Cambridge technology is at the heart of a new diagnostic device that can detect tumour cells from a simple blood sample – opening up the route to new personalised cancer treatments.Cambridge Consultants in the UK is working with Clearbridge BioMedics in Singapore on the rapid testing device.
Clearbridge’s second-generation ClearCell System enables tumour cells to be retrieved and detected even faster, and potentially more accurately.
The low-cost non-invasive ‘liquid biopsy’ draws on the diagnostic device expertise of Cambridge Consultants – particularly in the fields of microfluidics and automation control – to give early warning of the spread of the disease.
It detects circulating tumour cells (CTCs) in the bloodstream that have detached from a patient’s primary tumour – even at concentrations of as low as one in a billion blood cells.
Early detection of these CTCs can increase patients’ chances of survival – and tracking the cell count over time could help ensure treatment is more effective.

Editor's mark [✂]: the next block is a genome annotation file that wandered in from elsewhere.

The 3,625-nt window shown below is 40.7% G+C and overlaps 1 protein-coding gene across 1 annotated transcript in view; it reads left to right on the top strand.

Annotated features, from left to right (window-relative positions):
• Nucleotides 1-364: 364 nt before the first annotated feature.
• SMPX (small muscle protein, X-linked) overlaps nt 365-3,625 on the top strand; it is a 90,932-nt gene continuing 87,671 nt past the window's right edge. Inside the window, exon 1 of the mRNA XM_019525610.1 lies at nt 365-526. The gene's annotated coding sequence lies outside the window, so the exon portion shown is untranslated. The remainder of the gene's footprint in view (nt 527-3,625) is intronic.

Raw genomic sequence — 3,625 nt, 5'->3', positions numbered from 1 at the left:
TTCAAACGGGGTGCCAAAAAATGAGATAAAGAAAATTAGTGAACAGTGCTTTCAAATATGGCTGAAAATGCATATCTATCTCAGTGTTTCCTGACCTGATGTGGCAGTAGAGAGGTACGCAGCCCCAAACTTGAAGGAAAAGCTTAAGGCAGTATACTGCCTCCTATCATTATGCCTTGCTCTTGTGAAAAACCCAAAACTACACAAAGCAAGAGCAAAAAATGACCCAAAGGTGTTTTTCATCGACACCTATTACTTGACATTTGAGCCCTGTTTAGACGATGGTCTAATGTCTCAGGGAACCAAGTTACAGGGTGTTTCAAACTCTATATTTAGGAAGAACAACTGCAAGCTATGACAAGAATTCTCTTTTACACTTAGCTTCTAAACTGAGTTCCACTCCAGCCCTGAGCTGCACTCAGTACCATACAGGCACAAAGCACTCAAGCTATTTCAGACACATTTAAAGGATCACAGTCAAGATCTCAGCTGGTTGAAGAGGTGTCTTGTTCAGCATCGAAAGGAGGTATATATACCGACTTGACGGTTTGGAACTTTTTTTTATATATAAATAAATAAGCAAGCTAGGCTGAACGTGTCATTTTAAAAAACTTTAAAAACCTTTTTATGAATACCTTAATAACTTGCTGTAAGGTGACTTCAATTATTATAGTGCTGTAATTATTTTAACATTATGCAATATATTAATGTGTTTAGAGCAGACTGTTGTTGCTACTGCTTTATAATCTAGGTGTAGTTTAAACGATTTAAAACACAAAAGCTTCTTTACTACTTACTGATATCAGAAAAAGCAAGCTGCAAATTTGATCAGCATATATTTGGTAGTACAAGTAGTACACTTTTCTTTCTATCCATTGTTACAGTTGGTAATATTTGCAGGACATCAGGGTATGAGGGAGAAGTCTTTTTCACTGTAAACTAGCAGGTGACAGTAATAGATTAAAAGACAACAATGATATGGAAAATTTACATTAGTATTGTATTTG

The new testing device has also solved the technical challenge of retrieving the cells intact – offering detailed insight into the exact nature of the cancer and its unique characteristics, and so paving the way for a new generation of personalised cancer treatments to fit the needs of each patient’s unique tumour biology.
Duncan Bishop, programme director in the Medical Technology division of Cambridge Consultants, said: “It is a tribute to our world-leading track record in diagnostic device development that we have been approached from Singapore to help with this development work.
“We can also offer a complete end-to-end solution, including blood handling, rapid prototyping and manufacturing trial devices, which is invaluable to start-up companies.”
Clearbridge BioMedics is a spin-off from the National University of Singapore and the first member of the Clearbridge Accelerator technology incubator, which is supported by the Singapore government’s National Research Foundation and SPRING Singapore. The company has customers spanning Asia, Europe and North America.
There were an estimated 12.7 million new cancer cases diagnosed around the world in 2008 – the latest year for which figures are available – and 7.6 million deaths. The number of cases is expected to increase to 21 million by 2030.
The spread of the disease around the body is the major cause of death from cancer. But the traditional diagnosis method of a tumour biopsy often involves invasive surgery and cannot easily detect whether the disease has spread.